Urban areas such as Detroit and Cleveland are suffering the most.
In the second quarter of 2016, 14 percent of homeowners in urban areas and 11 percent of owners in suburban areas owed more on their mortgages than their homes were worth.
According to the Wall Street Journal, although cities are attracting younger homebuyers, the higher rate of negative equity is due to a few poorer cities, like Detroit and Cleveland, that are suffering from a long-term economic decline.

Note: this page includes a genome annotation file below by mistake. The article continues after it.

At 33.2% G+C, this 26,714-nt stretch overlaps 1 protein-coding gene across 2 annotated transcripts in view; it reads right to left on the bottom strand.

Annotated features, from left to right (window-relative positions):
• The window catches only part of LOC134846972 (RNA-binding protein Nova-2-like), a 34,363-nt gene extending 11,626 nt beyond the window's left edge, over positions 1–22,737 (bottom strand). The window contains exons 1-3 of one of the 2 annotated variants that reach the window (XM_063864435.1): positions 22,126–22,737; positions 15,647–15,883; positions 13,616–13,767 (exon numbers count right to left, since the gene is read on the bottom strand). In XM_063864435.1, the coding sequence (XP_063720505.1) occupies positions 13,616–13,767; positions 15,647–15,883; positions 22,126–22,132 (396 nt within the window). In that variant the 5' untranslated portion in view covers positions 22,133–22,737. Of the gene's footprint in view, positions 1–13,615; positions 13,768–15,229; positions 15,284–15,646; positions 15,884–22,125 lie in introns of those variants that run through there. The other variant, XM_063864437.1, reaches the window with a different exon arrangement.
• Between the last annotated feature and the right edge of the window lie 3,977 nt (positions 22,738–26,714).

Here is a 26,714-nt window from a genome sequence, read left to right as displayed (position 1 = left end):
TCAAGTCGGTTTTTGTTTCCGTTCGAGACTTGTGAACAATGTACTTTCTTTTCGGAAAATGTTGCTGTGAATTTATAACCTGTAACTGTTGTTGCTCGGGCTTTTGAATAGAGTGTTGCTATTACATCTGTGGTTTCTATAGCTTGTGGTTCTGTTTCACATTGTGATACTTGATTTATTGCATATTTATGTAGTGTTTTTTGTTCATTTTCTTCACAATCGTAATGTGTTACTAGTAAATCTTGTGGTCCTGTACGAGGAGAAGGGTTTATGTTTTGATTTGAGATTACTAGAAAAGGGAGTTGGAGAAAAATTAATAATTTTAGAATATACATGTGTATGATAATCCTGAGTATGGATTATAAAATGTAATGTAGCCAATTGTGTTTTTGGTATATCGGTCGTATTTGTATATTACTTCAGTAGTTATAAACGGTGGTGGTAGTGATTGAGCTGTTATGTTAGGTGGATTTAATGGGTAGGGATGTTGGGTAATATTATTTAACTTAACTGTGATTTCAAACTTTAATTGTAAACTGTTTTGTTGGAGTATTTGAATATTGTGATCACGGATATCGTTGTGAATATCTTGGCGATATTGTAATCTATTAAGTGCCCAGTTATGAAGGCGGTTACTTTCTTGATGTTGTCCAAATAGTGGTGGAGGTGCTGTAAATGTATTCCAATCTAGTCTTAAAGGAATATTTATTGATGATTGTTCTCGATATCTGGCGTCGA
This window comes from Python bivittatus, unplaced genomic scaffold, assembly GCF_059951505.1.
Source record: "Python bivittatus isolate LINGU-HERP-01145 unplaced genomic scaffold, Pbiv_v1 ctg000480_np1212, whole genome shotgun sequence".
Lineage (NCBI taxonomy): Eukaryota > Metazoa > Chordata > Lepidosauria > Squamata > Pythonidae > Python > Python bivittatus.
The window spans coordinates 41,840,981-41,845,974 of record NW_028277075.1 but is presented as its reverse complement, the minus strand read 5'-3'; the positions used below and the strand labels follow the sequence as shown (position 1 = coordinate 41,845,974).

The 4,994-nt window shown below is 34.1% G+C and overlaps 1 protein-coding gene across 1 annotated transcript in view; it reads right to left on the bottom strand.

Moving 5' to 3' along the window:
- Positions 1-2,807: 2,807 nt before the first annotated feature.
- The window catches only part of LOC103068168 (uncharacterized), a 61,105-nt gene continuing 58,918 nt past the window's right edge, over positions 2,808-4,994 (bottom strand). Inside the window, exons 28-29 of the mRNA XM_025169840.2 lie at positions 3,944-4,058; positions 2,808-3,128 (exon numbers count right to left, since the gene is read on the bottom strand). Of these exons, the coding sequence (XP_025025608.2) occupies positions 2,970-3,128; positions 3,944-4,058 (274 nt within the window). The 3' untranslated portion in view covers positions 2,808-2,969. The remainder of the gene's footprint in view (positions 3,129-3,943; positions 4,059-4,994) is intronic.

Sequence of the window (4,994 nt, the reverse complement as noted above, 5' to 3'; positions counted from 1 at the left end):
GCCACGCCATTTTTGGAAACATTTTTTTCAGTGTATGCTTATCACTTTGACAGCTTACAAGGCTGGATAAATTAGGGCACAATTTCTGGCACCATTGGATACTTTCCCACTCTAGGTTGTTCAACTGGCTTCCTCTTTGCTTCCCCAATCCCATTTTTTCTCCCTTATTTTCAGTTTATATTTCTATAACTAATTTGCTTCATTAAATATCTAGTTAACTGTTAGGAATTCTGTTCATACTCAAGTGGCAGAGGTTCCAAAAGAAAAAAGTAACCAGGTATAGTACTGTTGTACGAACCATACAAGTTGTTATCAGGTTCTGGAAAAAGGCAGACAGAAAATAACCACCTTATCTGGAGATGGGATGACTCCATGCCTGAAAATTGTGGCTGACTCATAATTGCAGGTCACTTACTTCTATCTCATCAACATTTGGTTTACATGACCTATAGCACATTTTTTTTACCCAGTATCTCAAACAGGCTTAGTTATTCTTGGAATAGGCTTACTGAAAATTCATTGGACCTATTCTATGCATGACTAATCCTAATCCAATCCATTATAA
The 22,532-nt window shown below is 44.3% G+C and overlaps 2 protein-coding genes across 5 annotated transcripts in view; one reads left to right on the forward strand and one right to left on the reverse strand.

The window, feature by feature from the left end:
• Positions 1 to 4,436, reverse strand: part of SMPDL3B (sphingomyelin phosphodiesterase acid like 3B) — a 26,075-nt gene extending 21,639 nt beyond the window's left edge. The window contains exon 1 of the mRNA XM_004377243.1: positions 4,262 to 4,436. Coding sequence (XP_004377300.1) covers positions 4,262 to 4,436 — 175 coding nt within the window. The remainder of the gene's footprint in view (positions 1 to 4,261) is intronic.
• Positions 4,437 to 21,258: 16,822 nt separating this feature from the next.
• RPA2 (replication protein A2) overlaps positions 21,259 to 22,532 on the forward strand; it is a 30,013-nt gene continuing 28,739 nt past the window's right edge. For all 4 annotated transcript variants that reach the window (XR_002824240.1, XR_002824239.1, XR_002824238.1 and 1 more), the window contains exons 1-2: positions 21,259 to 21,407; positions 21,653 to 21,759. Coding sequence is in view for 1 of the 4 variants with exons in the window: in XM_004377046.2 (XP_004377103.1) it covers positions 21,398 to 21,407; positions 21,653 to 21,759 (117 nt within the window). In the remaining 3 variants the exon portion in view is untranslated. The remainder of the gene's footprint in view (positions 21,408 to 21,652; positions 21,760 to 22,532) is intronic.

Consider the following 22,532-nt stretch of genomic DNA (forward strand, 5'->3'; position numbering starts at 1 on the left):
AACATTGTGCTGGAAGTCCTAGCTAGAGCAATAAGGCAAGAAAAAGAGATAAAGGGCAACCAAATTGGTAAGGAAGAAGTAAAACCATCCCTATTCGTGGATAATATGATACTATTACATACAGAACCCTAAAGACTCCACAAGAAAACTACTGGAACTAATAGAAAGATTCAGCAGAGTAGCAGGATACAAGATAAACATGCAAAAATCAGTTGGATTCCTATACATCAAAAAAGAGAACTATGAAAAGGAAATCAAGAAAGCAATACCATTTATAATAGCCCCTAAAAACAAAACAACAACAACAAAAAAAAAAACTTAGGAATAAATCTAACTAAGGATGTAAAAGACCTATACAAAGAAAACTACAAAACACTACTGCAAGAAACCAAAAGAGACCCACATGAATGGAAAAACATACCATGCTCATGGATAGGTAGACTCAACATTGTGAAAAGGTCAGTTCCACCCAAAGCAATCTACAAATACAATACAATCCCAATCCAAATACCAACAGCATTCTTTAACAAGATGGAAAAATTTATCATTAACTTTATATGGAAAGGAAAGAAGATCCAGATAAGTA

Detroit and Cleveland have urban negative equity rates of 23 and 27 percent, compared to suburban negative equity rates of 12 and 14 percent. The figures come from a Zillow report.
The data also notes that of the 26 U.S. metros that had a Q2 negative equity rate above 10 percent, only Indianapolis had a higher rate in Q2 this year. The city had a slight increase from 15.0 to 15.2 percent.